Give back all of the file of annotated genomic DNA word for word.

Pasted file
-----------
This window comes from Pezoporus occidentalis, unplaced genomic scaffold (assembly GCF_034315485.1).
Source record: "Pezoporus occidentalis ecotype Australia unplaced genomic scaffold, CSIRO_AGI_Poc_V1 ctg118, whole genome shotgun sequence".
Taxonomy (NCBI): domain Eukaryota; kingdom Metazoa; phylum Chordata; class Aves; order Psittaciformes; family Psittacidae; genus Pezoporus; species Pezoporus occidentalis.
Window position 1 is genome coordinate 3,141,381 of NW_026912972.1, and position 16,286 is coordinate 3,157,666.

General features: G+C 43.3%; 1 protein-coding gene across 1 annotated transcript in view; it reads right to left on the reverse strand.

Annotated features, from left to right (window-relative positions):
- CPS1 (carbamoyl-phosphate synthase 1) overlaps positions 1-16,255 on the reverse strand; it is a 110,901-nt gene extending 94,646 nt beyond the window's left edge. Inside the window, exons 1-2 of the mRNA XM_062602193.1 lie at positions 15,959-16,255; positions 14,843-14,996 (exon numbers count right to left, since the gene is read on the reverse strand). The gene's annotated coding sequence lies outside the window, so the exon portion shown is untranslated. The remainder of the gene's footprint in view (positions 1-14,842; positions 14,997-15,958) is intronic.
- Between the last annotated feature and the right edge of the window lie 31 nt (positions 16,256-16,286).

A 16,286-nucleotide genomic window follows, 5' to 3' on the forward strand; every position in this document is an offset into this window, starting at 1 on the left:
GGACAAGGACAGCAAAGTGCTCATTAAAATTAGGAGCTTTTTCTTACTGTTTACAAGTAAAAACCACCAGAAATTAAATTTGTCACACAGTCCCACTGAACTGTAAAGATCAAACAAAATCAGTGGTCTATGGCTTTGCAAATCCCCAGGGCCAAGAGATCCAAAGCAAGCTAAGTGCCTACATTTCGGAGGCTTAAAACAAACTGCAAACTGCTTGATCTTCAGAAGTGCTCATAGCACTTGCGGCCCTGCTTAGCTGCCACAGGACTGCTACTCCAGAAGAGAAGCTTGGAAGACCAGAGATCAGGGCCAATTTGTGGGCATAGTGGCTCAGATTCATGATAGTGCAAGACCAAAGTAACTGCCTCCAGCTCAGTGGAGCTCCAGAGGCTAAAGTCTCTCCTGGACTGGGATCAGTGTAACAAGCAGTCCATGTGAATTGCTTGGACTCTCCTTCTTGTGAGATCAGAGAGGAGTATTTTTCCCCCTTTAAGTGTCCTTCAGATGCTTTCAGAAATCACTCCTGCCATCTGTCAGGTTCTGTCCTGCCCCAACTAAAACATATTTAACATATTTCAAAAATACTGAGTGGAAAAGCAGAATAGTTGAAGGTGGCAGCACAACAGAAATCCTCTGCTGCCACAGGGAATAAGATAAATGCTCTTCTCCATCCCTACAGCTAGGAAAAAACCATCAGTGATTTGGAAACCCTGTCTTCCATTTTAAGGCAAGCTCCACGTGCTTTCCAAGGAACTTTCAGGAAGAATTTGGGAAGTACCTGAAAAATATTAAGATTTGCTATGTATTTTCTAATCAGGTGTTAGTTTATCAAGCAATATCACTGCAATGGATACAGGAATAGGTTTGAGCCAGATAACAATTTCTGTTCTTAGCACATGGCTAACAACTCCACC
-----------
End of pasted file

This window comes from Pezoporus occidentalis, unplaced genomic scaffold (assembly GCF_034315485.1).
Source record: "Pezoporus occidentalis ecotype Australia unplaced genomic scaffold, CSIRO_AGI_Poc_V1 ctg118, whole genome shotgun sequence".
Taxonomy (NCBI): domain Eukaryota; kingdom Metazoa; phylum Chordata; class Aves; order Psittaciformes; family Psittacidae; genus Pezoporus; species Pezoporus occidentalis.
Window position 1 is genome coordinate 3,141,381 of NW_026912972.1, and position 16,286 is coordinate 3,157,666.

General features: G+C 43.3%; 1 protein-coding gene across 1 annotated transcript in view; it reads right to left on the reverse strand.

Annotated features, from left to right (window-relative positions):
- CPS1 (carbamoyl-phosphate synthase 1) overlaps positions 1-16,255 on the reverse strand; it is a 110,901-nt gene extending 94,646 nt beyond the window's left edge. Inside the window, exons 1-2 of the mRNA XM_062602193.1 lie at positions 15,959-16,255; positions 14,843-14,996 (exon numbers count right to left, since the gene is read on the reverse strand). The gene's annotated coding sequence lies outside the window, so the exon portion shown is untranslated. The remainder of the gene's footprint in view (positions 1-14,842; positions 14,997-15,958) is intronic.
- Between the last annotated feature and the right edge of the window lie 31 nt (positions 16,256-16,286).

A 16,286-nucleotide genomic window follows, 5' to 3' on the forward strand; every position in this document is an offset into this window, starting at 1 on the left:
GGACAAGGACAGCAAAGTGCTCATTAAAATTAGGAGCTTTTTCTTACTGTTTACAAGTAAAAACCACCAGAAATTAAATTTGTCACACAGTCCCACTGAACTGTAAAGATCAAACAAAATCAGTGGTCTATGGCTTTGCAAATCCCCAGGGCCAAGAGATCCAAAGCAAGCTAAGTGCCTACATTTCGGAGGCTTAAAACAAACTGCAAACTGCTTGATCTTCAGAAGTGCTCATAGCACTTGCGGCCCTGCTTAGCTGCCACAGGACTGCTACTCCAGAAGAGAAGCTTGGAAGACCAGAGATCAGGGCCAATTTGTGGGCATAGTGGCTCAGATTCATGATAGTGCAAGACCAAAGTAACTGCCTCCAGCTCAGTGGAGCTCCAGAGGCTAAAGTCTCTCCTGGACTGGGATCAGTGTAACAAGCAGTCCATGTGAATTGCTTGGACTCTCCTTCTTGTGAGATCAGAGAGGAGTATTTTTCCCCCTTTAAGTGTCCTTCAGATGCTTTCAGAAATCACTCCTGCCATCTGTCAGGTTCTGTCCTGCCCCAACTAAAACATATTTAACATATTTCAAAAATACTGAGTGGAAAAGCAGAATAGTTGAAGGTGGCAGCACAACAGAAATCCTCTGCTGCCACAGGGAATAAGATAAATGCTCTTCTCCATCCCTACAGCTAGGAAAAAACCATCAGTGATTTGGAAACCCTGTCTTCCATTTTAAGGCAAGCTCCACGTGCTTTCCAAGGAACTTTCAGGAAGAATTTGGGAAGTACCTGAAAAATATTAAGATTTGCTATGTATTTTCTAATCAGGTGTTAGTTTATCAAGCAATATCACTGCAATGGATACAGGAATAGGTTTGAGCCAGATAACAATTTCTGTTCTTAGCACATGGCTAACAACTCCACC